Grimani suggests using laterally closing or vertical roll-up drapes when a door on the media room is out of the question. Weve done a number of convertible rooms, Grimani noted, where a soffit is built over the archway, and a motorized drape comes downa drape thats made out of the right sandwich of materials to give sufficient sound transmission loss to be effective.
A key component in this sandwich of materials is a one-sixteenth-inch thick mass-loaded vinyl that is layered internally with a fabric matrix to give it tear-resistance. Flexible, the vinyl can be covered with fabric and sandwiched with acoustically absorbent materials such as flannel or products made specifically for the purpose. When the drape is down it reduces sound reflection from adjoining rooms, while keeping the listening room spill-over to a minimum.
Windows, of course, are notoriously poor in sound isolation. In new construction, spec the best sound-isolating windows possible, especially if the home is in a high-traffic or noisy area. The Quiet Solution and others offer windows specially engineered for high isolation. Even on retrofits, replacing existing windows with high-isolation versions is a good decision.
To improve conventional windows, Grimani recommends a window with a high thermal insulation rating, as these will have better seals, cutting down on one of the sound migration paths. Second, get a double-pane window with dissimilar layers of glass, so that one pane is thicker than the other. This is because every material has a natural resonance frequency, determined by its mass and stiffness. The windowpane will vibrate readily at its resonant frequency, and will act like an open window to sounds at this frequency. Staggering the two windowpanes resonance frequencies effectively closes that window.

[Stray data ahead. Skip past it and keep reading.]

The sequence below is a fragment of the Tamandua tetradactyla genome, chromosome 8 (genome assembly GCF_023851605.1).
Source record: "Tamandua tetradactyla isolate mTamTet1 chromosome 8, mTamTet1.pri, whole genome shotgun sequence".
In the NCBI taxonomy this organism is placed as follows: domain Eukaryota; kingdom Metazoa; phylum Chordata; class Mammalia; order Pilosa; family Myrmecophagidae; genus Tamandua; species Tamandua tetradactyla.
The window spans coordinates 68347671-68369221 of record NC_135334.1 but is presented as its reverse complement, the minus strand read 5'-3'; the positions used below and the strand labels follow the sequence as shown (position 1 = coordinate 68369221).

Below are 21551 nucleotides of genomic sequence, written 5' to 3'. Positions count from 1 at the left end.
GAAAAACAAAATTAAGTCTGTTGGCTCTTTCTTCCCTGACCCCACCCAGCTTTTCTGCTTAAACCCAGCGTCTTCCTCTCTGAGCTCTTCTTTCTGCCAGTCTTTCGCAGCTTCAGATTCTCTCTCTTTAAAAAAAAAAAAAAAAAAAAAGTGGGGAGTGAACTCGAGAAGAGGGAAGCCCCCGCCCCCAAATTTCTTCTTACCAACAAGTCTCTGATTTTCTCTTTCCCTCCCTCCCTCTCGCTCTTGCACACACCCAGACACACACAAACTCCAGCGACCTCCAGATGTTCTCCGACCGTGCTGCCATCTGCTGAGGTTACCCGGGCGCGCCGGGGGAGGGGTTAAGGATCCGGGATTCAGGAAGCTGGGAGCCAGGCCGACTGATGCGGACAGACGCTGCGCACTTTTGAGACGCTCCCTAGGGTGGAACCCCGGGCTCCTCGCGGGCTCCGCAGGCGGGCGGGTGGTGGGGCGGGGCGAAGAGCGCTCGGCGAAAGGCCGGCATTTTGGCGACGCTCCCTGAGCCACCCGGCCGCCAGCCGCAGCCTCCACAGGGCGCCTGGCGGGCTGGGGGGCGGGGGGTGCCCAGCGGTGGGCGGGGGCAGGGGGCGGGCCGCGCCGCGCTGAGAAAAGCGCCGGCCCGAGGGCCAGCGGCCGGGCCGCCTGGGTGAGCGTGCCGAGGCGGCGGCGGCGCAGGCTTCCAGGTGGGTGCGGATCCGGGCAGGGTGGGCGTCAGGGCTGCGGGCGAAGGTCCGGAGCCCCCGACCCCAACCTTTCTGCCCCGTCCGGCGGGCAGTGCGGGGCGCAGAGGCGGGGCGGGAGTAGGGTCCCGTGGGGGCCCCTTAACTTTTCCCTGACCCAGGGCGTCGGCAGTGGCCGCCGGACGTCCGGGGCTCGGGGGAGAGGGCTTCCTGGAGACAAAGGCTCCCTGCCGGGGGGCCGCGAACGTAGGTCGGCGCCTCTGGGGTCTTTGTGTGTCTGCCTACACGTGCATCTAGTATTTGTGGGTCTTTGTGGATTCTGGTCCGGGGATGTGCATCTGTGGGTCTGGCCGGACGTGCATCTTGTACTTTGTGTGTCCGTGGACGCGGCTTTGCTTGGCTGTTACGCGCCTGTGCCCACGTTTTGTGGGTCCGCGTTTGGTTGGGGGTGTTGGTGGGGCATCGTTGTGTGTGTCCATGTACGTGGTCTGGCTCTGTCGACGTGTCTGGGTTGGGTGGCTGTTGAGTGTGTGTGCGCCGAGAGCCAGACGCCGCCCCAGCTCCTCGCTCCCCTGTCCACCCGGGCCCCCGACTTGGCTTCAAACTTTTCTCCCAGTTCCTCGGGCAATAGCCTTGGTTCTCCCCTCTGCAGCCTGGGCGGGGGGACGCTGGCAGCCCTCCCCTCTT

Treat the Room Right
No matter what the room ismultipurpose or notthe reverberation time has to be correct, Schnitta said. This requires particular attention given todays architectural and dcor trends, which lean toward spareness, lots of glass, plenty of hard surfaces, and few drapes.
NoiseOut Essentials is a business based specifically on solving this problem and has a wide variety of pillows, curtains, rugs, and furniture, that offers varying degrees of acoustical absorbency or dispersion. Uniquely, NoiseOut takes a hands-on approach to acoustic room correction. The company has a toll-free number for customers to speak with an engineer, who armed with a rooms specification, can produce a requirements sheet showing how much acoustical absorbencyusing proprietary methodology and NoiseOut Essentials Units (NEU)is needed.
Grimani also has a line of high-style acoustical-control products offered under the Salon Acoustics label. Essentially, everything including graphics, artistic prints, and photographs can be printed at high resolution on acoustically transparent cloth. Streched around a frame, the cloth is then backed with several inches of acoustically absorptive material. The result is an acoustical absorber as art (www.msr-inc.com/salon_art.php).
It can all be done, and it can all be done really well, said Grimani on designing multipurpose rooms. It just takes a little bit more creativity than the traditional dedicated room would take. If youre willing to take the time to put the creativity into it, youll wind up with good results.
A former loudspeaker designer, Alan R. Frank ([email protected]) is a networking consultant and freelance writer covering the fields of communications, networking, and digital entertainment.